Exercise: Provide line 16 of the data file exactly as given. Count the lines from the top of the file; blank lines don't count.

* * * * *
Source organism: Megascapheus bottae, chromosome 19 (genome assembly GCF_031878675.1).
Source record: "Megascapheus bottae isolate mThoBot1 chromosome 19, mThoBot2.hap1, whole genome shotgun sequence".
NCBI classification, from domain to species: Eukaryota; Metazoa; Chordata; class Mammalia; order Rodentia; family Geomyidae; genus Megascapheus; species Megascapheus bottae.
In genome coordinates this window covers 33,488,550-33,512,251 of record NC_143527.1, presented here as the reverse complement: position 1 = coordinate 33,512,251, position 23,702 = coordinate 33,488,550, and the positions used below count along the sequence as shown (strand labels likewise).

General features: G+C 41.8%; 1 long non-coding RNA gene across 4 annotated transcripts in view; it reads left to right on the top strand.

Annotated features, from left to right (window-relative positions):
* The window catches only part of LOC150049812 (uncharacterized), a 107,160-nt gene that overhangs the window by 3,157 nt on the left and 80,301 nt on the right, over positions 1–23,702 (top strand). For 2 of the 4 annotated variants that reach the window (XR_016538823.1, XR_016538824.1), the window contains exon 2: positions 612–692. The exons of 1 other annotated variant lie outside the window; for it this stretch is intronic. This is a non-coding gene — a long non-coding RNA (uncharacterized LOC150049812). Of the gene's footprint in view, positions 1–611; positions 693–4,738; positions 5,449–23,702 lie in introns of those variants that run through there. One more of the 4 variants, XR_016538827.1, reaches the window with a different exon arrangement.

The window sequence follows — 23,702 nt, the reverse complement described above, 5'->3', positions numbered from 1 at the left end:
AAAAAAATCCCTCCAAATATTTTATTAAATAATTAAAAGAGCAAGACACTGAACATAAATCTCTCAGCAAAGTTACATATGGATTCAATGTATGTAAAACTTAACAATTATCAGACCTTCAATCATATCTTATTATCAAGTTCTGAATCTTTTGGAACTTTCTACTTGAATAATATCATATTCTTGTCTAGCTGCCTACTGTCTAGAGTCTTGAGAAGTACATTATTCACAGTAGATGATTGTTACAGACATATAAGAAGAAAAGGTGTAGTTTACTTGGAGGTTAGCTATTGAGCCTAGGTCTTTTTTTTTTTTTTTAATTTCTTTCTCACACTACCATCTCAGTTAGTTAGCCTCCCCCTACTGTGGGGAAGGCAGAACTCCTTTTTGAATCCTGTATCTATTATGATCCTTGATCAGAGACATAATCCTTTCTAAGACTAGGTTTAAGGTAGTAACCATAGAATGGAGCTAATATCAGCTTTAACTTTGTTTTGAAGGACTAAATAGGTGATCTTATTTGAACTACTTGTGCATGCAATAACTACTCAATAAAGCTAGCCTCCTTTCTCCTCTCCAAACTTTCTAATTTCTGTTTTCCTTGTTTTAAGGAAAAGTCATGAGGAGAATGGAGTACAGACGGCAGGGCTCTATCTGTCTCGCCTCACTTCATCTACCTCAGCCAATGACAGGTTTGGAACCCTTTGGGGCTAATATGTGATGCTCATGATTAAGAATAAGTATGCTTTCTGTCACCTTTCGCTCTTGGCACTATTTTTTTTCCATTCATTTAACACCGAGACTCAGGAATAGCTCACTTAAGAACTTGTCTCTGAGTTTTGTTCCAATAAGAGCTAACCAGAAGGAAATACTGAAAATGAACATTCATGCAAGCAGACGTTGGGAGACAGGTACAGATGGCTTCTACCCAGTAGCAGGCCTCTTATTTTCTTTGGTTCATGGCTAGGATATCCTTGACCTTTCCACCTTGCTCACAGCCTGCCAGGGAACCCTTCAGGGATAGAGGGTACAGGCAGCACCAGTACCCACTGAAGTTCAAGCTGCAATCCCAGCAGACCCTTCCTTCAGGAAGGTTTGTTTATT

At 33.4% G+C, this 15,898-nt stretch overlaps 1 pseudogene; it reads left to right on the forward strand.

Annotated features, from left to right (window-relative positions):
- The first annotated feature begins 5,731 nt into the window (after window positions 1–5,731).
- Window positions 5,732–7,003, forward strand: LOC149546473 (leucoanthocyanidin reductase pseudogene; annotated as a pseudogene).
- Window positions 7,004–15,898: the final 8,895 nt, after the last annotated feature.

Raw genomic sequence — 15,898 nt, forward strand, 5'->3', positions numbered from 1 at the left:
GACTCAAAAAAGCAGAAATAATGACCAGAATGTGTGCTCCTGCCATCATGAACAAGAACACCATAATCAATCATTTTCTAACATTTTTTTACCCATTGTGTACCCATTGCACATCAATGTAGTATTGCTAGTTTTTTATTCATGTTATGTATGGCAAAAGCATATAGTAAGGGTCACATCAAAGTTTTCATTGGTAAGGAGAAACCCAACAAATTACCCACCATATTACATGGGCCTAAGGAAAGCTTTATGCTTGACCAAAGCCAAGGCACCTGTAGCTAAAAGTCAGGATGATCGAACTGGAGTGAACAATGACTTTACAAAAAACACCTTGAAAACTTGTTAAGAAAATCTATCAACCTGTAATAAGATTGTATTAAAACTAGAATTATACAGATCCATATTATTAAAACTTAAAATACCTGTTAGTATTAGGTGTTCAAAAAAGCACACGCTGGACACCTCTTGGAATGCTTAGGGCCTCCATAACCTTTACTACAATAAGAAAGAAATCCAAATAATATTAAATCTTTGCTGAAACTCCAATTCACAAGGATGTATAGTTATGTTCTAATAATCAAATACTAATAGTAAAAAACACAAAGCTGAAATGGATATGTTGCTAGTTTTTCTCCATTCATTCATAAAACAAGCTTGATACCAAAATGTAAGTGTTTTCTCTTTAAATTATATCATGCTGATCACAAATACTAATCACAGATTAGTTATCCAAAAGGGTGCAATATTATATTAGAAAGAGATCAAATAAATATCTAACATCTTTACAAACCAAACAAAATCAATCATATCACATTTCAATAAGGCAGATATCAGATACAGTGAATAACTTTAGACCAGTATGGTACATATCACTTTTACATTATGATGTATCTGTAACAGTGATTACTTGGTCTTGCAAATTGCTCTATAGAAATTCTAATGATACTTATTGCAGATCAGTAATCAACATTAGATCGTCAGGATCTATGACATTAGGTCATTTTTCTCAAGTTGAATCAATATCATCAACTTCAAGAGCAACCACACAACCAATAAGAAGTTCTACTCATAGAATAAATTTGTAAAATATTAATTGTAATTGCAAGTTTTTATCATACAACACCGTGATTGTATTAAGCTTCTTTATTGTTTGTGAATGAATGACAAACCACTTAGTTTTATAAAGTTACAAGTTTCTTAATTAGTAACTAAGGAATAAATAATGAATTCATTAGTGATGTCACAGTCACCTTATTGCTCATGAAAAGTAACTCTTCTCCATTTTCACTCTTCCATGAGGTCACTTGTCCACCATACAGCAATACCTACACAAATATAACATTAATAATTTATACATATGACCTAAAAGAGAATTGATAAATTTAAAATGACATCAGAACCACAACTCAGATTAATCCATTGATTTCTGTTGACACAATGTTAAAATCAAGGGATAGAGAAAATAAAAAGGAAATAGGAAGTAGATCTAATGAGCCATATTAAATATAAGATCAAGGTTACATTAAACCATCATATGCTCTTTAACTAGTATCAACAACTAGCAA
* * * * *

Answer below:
GACTCAAAAAAGCAGAAATAATGACCAGAATGTGTGCTCCTGCCATCATGAACAAGAACACCATAATCAATCATTTTCTAACATTTTTTTACCCATTGTGTACCCATTGCACATCAATGTAGTATTGCTAGTTTTTTATTCATGTTATGTATGGCAAAAGCATATAGTAAGGGTCACATCAAAGTTTTCATTGGTAAGGAGAAACCCAACAAATTACCCACCATATTACATGGGCCTAAGGAAAGCTTTATGCTTGACCAAAGCCAAGGCACCTGTAGCTAAAAGTCAGGATGATCGAACTGGAGTGAACAATGACTTTACAAAAAACACCTTGAAAACTTGTTAAGAAAATCTATCAACCTGTAATAAGATTGTATTAAAACTAGAATTATACAGATCCATATTATTAAAACTTAAAATACCTGTTAGTATTAGGTGTTCAAAAAAGCACACGCTGGACACCTCTTGGAATGCTTAGGGCCTCCATAACCTTTACTACAATAAGAAAGAAATCCAAATAATATTAAATCTTTGCTGAAACTCCAATTCACAAGGATGTATAGTTATGTTCTAATAATCAAATACTAATAGTAAAAAACACAAAGCTGAAATGGATATGTTGCTAGTTTTTCTCCATTCATTCATAAAACAAGCTTGATACCAAAATGTAAGTGTTTTCTCTTTAAATTATATCATGCTGATCACAAATACTAATCACAGATTAGTTATCCAAAAGGGTGCAATATTATATTAGAAAGAGATCAAATAAATATCTAACATCTTTACAAACCAAACAAAATCAATCATATCACATTTCAATAAGGCAGATATCAGATACAGTGAATAACTTTAGACCAGTATGGTACATATCACTTTTACATTATGATGTATCTGTAACAGTGATTACTTGGTCTTGCAAATTGCTCTATAGAAATTCTAATGATACTTATTGCAGATCAGTAATCAACATTAGATCGTCAGGATCTATGACATTAGGTCATTTTTCTCAAGTTGAATCAATATCATCAACTTCAAGAGCAACCACACAACCAATAAGAAGTTCTACTCATAGAATAAATTTGTAAAATATTAATTGTAATTGCAAGTTTTTATCATACAACACCGTGATTGTATTAAGCTTCTTTATTGTTTGTGAATGAATGACAAACCACTTAGTTTTATAAAGTTACAAGTTTCTTAATTAGTAACTAAGGAATAAATAATGAATTCATTAGTGATGTCACAGTCACCTTATTGCTCATGAAAAGTAACTCTTCTCCATTTTCACTCTTCCATGAGGTCACTTGTCCACCATACAGCAATACCTACACAAATATAACATTAATAATTTATACATATGACCTAAAAGAGAATTGATAAATTTAAAATGACATCAGAACCACAACTCAGATTAATCCATTGATTTCTGTTGACACAATGTTAAAATCAAGGGATAGAGAAAATAAAAAGGAAATAGGAAGTAGATCTAATGAGCCATATTAAATATAAGATCAAGGTTACATTAAACCATCATATGCTCTTTAACTAGTATCAACAACTAGCAA